Well, I can't make up for missing Terence Malick's The New World, but I just got back from a screening of Days of Heaven, which I had not seen before.
In a word: the film is an unforgettable, truly a one-of-a-kind experience: Malick is a director who knows intuitively that cinema is a medium of the moving image, and not simply a medium for filming scripts (Antonioni, one suspects, would have been proud, given the number of film directors who simply appear to "translate" texts onto the screen).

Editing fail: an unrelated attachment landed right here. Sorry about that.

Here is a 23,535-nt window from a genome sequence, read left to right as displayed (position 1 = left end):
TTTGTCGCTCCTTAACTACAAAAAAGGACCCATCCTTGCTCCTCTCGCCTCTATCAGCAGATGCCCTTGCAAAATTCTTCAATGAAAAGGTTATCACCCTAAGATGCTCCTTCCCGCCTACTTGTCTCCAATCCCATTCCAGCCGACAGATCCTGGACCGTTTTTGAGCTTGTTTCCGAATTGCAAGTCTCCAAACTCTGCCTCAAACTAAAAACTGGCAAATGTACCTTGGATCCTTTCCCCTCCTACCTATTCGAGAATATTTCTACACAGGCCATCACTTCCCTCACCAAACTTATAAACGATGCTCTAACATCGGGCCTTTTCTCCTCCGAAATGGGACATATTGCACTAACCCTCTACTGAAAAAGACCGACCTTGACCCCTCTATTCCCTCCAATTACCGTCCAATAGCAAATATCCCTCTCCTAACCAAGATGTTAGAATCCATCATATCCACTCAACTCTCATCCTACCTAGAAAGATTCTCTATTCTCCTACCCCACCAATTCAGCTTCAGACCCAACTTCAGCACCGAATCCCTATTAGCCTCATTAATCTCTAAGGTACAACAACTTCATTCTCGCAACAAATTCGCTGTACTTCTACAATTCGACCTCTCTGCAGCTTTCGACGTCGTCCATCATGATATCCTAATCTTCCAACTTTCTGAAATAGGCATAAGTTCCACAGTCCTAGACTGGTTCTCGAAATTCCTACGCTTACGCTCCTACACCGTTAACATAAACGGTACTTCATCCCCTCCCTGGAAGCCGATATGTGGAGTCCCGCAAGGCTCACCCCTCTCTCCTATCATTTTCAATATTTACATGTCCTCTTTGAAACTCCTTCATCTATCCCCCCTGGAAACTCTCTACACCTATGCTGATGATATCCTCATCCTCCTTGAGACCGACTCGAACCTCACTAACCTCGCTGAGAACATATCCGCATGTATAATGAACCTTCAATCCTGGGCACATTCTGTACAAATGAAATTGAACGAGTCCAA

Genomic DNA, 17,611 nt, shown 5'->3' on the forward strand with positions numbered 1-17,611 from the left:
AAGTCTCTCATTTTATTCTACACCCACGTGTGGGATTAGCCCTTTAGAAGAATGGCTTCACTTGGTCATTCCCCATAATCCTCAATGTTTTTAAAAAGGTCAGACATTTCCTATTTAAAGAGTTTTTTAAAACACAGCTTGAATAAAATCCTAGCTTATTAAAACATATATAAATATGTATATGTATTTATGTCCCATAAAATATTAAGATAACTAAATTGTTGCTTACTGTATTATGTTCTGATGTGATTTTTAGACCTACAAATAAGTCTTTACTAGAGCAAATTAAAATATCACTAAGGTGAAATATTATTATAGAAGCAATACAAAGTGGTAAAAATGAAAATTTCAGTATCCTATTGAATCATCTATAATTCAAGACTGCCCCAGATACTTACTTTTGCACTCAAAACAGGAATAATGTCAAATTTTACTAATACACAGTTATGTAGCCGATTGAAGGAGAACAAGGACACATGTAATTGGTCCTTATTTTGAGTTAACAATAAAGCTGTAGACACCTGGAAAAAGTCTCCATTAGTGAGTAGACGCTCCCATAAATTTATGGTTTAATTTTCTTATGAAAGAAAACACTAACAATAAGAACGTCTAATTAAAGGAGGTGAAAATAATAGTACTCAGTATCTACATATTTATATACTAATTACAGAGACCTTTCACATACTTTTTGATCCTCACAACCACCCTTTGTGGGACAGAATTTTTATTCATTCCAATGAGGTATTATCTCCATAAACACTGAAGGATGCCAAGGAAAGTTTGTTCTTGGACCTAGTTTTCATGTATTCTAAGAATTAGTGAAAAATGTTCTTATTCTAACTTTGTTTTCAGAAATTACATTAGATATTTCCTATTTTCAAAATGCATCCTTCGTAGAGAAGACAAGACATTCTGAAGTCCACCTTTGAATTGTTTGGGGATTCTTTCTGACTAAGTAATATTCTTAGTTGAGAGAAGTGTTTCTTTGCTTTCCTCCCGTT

The film has a timeless, magical quality about it, involving some of the most stunning images I have ever seen on screen, combined with a Biblical cadence that is anything but inadvertent. Not to mention that it serves as an implicit critique of the American (but perhaps not only American) myth -- most forcefully articulated in the Western -- that one's pasts may be fled, and left behind for good in some fashion.
The only other film of Malick's that I have seen is A Thin Red Line, but the man would be a master had he never done anything except for Days of Heaven...